Despite rising interest rates and the nagging anxiety that developers are already building too many apartments in some markets, banks remain active lenders for multifamily construction projects.
“There is certainly no shortage of capital,” says Danny Kaufman, managing director in the Chicago office of HFF.
Interest rates rise
Apartment developers are paying more interest on their construction loans—but that isn’t keeping developers from planning and financing new projects.
“People have been predicting rates rising for 10 years—now it is finally happening,” says John Kelly, senior vice president and partner in the Boston office of CBRE. “But the cost of capital has not become an inhibitor of overall development.”
The most important force pushing interest rates higher has been rate hikes from the Federal Reserve, which have had an immediate effect on the 30-day London Interbank Offered Rate (LIBOR), the benchmark rate for most construction loans. LIBOR had risen to 2.5 percent in the first week of January—its highest level in more than a decade. That’s up from 1.56 percent the year before. For years of the long, slow recovery, LIBOR stayed below 0.25 percent. LIBOR only began to rise at the end of 2015 when Federal Reserve officials began to raise their own target interest rates.
Lenders passed much of the increase on to borrowers. The difference, or spread, between LIBOR and the floating, all-in interest rate on construction loans typically ranges from about 275 to 325, for loans that cover 55 percent to 65 percent of the cost of a development project. “The mid-200 range is as aggressive as we see,” says Kelly.
Higher interest rates put pressure on deals, cutting into the profits of developers—developers are still able to finance new deals, if they can find a site to build on where the demand is still strong enough to support more new development.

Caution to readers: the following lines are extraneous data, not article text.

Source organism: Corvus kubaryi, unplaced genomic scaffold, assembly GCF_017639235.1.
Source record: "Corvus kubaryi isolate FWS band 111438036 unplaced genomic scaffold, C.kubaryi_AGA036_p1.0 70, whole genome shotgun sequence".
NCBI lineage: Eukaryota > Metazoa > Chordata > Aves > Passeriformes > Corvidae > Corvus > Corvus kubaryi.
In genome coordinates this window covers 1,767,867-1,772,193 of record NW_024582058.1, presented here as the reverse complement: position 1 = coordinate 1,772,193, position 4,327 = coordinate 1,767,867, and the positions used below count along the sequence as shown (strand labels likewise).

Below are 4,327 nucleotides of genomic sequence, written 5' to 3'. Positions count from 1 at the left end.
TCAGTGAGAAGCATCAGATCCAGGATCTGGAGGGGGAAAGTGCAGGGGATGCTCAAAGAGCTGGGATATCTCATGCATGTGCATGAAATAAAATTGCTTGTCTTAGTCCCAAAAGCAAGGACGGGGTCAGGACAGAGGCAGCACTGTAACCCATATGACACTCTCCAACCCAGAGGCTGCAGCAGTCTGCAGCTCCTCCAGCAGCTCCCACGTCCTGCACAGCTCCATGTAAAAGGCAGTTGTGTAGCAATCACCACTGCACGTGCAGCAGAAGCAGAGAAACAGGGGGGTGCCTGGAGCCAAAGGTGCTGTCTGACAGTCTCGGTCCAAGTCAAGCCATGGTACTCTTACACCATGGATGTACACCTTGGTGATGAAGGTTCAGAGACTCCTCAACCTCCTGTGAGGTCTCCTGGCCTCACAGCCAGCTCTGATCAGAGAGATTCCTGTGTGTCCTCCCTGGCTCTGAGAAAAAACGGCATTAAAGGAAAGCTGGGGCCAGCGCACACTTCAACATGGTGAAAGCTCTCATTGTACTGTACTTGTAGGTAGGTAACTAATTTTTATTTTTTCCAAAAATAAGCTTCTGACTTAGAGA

Lenders still eager
Borrowers can also find lenders eager to provide construction loans—if they ask enough possible lenders. “It is important to go wide and deep,” says Kelly. “The biggest challenge is finding the lenders that have the bandwidth to put construction on the books.”
The set of lenders who are willing to lend is constantly changing, as banks take new loans onto their balance sheet and older construction loans get paid off. To find construction financing for a particular project, borrowers and their brokers might contact 50 lenders and receive expressions of interest from about half, which might turn into about a dozen solid offers of construction financing.
Banks have limits on how much they can lend to construction projects. Over the last few years regulations have finally come into effect like the international Basel III rules, which limit how many risky investments banks can hold on their balance sheets. “The rules have affected the cost of capital for banks—but everyone is used to them now,” says Kelly.
However, every time a developer pays off the construction loan on a completed and stabilized apartment property, the lender has the capital and can potentially lend it out again to a new apartment project.
“There is no one that we have crossed off of our list… next week they might have a new appetite to lend,” says Kelly.
Lenders look carefully at deals in overbuilt neighborhoods
Lenders are also used to worries developers have already built too many apartments—particularly in submarkets like the central business districts of certain cities and towns. However, occupancy rates are expected to average close to 95 percent in 2019, and overall rents are expected to continue to grow. So the overall sentiment for the multifamily sector remains bullish. In that context, banks are used to underwriting each proposal to build apartments on its own merits, based on the strength of each sponsor and the local balance of supply and demand for apartments.
“The most overbuilt markets get the most scrutiny,” says Kaufman.
Debt funds supply extra capital
Riskier plans to build new apartments can also turn to debt funds for construction funds. These funds have been created for private equity fund managers to provide shorter capital to real estate properties—such as bridge finance and construction financing.
These loans can over up to 75 to 80 percent of the value of a property, with interest rates often floating at 275 to 300 basis points over the 30-day London Interbank Offered Rate (LIBOR). “They are generally in the larger deals – costing more than $150 million,” says Kaufman.
Often debt funds lend alongside a bank that provides a conventional construction loan. In this case, the debt fund provides a mezzanine loan to pushes the leverage the of the loan package up to a total of 80 percent or even 85 percent of the total cost of the developer.